Nigeria is a very exciting country. I pay attention to those numbers from the National Bureau of Statistics. But no matter what the bureaucrats publish, we have a way to test them, to a certain degree, as a way of validating what to use in business decision making. It is not a perfect model but most times, it helps us remove ambiguity in some decision-states. I do talk to foreign investors, who are investing in Nigeria, and I like to ensure that I am fact-prepared to offer insights.
The following are some of our processes:
- Photos of Ships at Ports, from Marina Lagos: Every month end, I have two friends who work in different high-rise buildings along Marina in Lagos take photos and send to me. They take photos of ships coming and leaving Nigerian ports. We have seen that the density of these ships have correlated with economic dynamism in Nigeria. Yes, the density also correlates to the general feelings and confidence of businesses and citizens, irrespective of the official statistics. During recession, the density of the ships dropped significantly. As the economy recovered, the number of ships rose.
- Airlines Scheduled Flights: At month end, count the number of scheduled flights in the leading airlines. What we have noticed is that when flight demand increases, airlines add more flight schedules. During the recession, they reduced the numbers significantly. We use that flight frequency to indirectly model the health of the economy. We focus on Lagos, Kano, Abuja and Port Harcourt in/out routes
- Photos of Parked Aircrafts: There is a positive correlation between the health of the economy, and how many aircrafts airlines are leasing and putting into services. Usually from 7pm when most of the local aircrafts have parked, you can get a good insight on the confidence level of airlines by looking at how many aircrafts they have in service. Most of them are parked in Lagos and Abuja which are usually the take-off airports to other destinations in the morning.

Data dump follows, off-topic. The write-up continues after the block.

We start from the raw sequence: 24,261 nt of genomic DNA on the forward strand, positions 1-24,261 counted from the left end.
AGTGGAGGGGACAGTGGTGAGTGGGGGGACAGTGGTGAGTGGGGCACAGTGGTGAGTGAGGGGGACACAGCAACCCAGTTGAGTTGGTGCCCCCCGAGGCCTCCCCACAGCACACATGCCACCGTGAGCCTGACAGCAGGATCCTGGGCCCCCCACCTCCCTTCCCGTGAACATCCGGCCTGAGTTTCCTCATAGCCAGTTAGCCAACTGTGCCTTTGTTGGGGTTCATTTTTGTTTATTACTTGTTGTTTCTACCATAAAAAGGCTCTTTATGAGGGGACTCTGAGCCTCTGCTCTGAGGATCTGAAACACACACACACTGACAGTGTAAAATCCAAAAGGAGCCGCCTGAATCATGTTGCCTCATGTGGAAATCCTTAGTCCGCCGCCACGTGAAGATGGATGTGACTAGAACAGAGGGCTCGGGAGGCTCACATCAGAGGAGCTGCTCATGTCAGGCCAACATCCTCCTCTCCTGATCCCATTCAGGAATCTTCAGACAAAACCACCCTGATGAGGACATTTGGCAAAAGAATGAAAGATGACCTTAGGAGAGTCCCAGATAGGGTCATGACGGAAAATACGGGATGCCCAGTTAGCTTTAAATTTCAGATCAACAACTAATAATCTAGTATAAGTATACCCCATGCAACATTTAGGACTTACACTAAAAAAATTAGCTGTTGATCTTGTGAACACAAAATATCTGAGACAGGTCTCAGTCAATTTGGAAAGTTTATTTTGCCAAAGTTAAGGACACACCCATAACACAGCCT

There are two other things which I will not share here. Yes, they are trade secrets in our business. Pardon me for that.
When we have collected the data and photos, we run them through a code to make sense of them. What happens is that we get really great insights about the economic health of Nigeria. You would be surprised how these indicators track consumer confidence and business sentiments. That drives strategy and also positions us to see what is happening in the economy more efficiently. Our clients get the benefits because we help them feel the optimal state of the economy.
You do not need to be an economist to build a model to extract data to help you. In places like Nigeria where data collection remains primitive, entrepreneurs must be creative as they make decisions in the allocation of capital. The data you invest upon should not be based on what some bureaucrats in Abuja and Washington DC are publishing. Most times, they are off by months as the collection process is inherently slow.